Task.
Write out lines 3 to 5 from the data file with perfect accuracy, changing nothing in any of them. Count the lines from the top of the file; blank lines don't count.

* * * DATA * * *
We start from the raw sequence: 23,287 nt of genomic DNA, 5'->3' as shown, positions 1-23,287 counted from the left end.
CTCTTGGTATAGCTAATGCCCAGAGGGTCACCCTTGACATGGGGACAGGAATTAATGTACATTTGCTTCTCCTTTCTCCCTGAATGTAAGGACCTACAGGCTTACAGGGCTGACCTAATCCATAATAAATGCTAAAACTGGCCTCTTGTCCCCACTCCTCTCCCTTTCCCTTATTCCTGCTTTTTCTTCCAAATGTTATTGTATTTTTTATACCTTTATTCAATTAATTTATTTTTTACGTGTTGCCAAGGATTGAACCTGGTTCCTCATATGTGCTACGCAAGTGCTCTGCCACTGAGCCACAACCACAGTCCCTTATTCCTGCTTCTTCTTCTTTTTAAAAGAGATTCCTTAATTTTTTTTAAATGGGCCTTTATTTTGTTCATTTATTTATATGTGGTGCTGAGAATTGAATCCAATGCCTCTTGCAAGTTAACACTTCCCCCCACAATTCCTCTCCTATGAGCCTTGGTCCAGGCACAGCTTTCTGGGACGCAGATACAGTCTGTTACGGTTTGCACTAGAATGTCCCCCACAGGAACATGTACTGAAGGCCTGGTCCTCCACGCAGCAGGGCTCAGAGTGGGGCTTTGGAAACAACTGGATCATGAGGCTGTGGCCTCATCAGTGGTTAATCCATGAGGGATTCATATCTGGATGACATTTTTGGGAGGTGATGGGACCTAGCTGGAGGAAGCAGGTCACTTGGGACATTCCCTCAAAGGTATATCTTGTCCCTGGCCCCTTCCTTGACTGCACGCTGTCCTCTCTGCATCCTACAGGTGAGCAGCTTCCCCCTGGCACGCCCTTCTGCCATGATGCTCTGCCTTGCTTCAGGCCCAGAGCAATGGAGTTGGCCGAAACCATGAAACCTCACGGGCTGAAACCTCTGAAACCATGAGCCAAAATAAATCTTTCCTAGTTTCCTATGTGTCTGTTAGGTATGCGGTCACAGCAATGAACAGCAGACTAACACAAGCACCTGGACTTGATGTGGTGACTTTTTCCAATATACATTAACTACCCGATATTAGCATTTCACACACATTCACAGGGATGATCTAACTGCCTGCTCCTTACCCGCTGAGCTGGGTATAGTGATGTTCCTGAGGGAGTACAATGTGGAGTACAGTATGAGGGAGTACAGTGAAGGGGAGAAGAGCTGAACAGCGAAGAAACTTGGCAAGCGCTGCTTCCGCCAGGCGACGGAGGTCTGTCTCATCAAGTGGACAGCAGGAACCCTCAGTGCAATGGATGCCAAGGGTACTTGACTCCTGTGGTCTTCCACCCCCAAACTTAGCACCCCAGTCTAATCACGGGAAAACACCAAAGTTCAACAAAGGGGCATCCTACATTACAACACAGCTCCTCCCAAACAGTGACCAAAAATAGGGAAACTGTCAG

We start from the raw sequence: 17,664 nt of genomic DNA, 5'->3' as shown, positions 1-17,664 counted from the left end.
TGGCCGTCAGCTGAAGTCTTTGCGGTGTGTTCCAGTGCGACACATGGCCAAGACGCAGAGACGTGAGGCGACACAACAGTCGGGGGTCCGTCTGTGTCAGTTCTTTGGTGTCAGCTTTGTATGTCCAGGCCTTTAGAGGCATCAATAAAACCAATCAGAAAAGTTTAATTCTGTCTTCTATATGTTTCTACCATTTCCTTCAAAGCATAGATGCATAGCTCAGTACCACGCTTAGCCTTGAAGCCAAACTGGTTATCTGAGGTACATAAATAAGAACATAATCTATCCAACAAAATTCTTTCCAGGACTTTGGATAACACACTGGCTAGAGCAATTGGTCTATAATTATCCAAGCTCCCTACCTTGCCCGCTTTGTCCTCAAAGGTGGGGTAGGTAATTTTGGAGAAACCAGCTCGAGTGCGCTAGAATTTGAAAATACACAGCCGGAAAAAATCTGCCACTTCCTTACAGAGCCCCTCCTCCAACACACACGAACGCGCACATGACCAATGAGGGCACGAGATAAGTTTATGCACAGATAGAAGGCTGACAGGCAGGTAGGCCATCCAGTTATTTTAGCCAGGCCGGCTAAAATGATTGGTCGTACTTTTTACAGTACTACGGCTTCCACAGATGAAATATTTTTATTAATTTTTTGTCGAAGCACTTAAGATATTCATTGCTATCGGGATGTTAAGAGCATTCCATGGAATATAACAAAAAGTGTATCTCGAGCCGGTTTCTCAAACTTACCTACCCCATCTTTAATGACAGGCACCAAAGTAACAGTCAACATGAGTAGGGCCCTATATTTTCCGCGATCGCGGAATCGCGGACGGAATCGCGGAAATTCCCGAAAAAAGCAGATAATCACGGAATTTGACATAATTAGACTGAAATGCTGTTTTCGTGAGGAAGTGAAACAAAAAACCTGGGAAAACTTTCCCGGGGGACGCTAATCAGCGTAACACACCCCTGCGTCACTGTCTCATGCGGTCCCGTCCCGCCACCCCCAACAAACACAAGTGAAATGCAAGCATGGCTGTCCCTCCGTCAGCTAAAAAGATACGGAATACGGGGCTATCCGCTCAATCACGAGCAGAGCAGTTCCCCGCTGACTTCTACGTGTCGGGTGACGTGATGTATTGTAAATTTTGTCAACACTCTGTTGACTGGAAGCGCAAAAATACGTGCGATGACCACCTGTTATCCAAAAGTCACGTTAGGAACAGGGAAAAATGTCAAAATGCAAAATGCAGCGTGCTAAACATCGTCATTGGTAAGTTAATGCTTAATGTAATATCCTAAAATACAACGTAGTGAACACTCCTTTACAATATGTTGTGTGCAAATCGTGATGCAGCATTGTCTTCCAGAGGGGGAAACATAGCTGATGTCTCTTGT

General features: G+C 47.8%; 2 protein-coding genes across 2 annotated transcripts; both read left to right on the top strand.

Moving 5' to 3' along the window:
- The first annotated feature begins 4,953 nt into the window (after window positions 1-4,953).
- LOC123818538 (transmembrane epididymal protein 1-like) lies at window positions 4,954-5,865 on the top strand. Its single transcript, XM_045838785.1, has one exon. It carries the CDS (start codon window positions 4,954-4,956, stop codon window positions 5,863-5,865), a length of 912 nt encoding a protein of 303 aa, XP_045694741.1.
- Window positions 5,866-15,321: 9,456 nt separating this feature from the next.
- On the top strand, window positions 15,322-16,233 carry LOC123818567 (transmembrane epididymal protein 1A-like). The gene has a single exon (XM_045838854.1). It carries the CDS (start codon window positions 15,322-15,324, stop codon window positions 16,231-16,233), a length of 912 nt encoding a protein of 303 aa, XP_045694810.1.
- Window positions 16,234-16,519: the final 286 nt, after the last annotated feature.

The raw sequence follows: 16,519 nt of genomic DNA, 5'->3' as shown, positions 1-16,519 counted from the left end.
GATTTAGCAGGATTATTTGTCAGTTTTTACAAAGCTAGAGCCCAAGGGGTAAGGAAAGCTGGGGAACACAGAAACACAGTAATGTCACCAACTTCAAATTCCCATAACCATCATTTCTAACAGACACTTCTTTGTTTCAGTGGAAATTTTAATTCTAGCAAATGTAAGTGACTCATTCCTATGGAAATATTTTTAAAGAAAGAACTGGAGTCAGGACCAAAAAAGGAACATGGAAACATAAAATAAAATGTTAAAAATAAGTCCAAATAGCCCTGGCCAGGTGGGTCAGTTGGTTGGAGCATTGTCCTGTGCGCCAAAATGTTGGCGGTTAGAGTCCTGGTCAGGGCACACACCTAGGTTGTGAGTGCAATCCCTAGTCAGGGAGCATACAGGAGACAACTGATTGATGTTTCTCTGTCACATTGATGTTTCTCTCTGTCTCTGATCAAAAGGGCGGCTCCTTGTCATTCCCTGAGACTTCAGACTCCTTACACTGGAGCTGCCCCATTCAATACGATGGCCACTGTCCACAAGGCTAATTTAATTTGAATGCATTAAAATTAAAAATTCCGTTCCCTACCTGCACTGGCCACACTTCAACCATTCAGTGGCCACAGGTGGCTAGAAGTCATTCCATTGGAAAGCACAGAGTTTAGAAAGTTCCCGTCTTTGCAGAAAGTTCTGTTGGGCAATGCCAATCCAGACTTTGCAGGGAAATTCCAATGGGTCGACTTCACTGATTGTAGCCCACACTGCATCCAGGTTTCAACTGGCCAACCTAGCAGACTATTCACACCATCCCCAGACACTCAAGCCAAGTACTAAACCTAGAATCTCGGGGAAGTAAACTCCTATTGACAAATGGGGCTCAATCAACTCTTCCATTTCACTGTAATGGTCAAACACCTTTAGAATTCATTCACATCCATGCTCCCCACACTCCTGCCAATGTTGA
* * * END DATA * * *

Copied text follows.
We start from the raw sequence: 17,664 nt of genomic DNA, 5'->3' as shown, positions 1-17,664 counted from the left end.
TGGCCGTCAGCTGAAGTCTTTGCGGTGTGTTCCAGTGCGACACATGGCCAAGACGCAGAGACGTGAGGCGACACAACAGTCGGGGGTCCGTCTGTGTCAGTTCTTTGGTGTCAGCTTTGTATGTCCAGGCCTTTAGAGGCATCAATAAAACCAATCAGAAAAGTTTAATTCTGTCTTCTATATGTTTCTACCATTTCCTTCAAAGCATAGATGCATAGCTCAGTACCACGCTTAGCCTTGAAGCCAAACTGGTTATCTGAGGTACATAAATAAGAACATAATCTATCCAACAAAATTCTTTCCAGGACTTTGGATAACACACTGGCTAGAGCAATTGGTCTATAATTATCCAAGCTCCCTACCTTGCCCGCTTTGTCCTCAAAGGTGGGGTAGGTAATTTTGGAGAAACCAGCTCGAGTGCGCTAGAATTTGAAAATACACAGCCGGAAAAAATCTGCCACTTCCTTACAGAGCCCCTCCTCCAACACACACGAACGCGCACATGACCAATGAGGGCACGAGATAAGTTTATGCACAGATAGAAGGCTGACAGGCAGGTAGGCCATCCAGTTATTTTAGCCAGGCCGGCTAAAATGATTGGTCGTACTTTTTACAGTACTACGGCTTCCACAGATGAAATATTTTTATTAATTTTTTGTCGAAGCACTTAAGATATTCATTGCTATCGGGATGTTAAGAGCATTCCATGGAATATAACAAAAAGTGTATCTCGAGCCGGTTTCTCAAACTTACCTACCCCATCTTTAATGACAGGCACCAAAGTAACAGTCAACATGAGTAGGGCCCTATATTTTCCGCGATCGCGGAATCGCGGACGGAATCGCGGAAATTCCCGAAAAAAGCAGATAATCACGGAATTTGACATAATTAGACTGAAATGCTGTTTTCGTGAGGAAGTGAAACAAAAAACCTGGGAAAACTTTCCCGGGGGACGCTAATCAGCGTAACACACCCCTGCGTCACTGTCTCATGCGGTCCCGTCCCGCCACCCCCAACAAACACAAGTGAAATGCAAGCATGGCTGTCCCTCCGTCAGCTAAAAAGATACGGAATACGGGGCTATCCGCTCAATCACGAGCAGAGCAGTTCCCCGCTGACTTCTACGTGTCGGGTGACGTGATGTATTGTAAATTTTGTCAACACTCTGTTGACTGGAAGCGCAAAAATACGTGCGATGACCACCTGTTATCCAAAAGTCACGTTAGGAACAGGGAAAAATGTCAAAATGCAAAATGCAGCGTGCTAAACATCGTCATTGGTAAGTTAATGCTTAATGTAATATCCTAAAATACAACGTAGTGAACACTCCTTTACAATATGTTGTGTGCAAATCGTGATGCAGCATTGTCTTCCAGAGGGGGAAACATAGCTGATGTCTCTTGT

General features: G+C 47.8%; 2 protein-coding genes across 2 annotated transcripts; both read left to right on the top strand.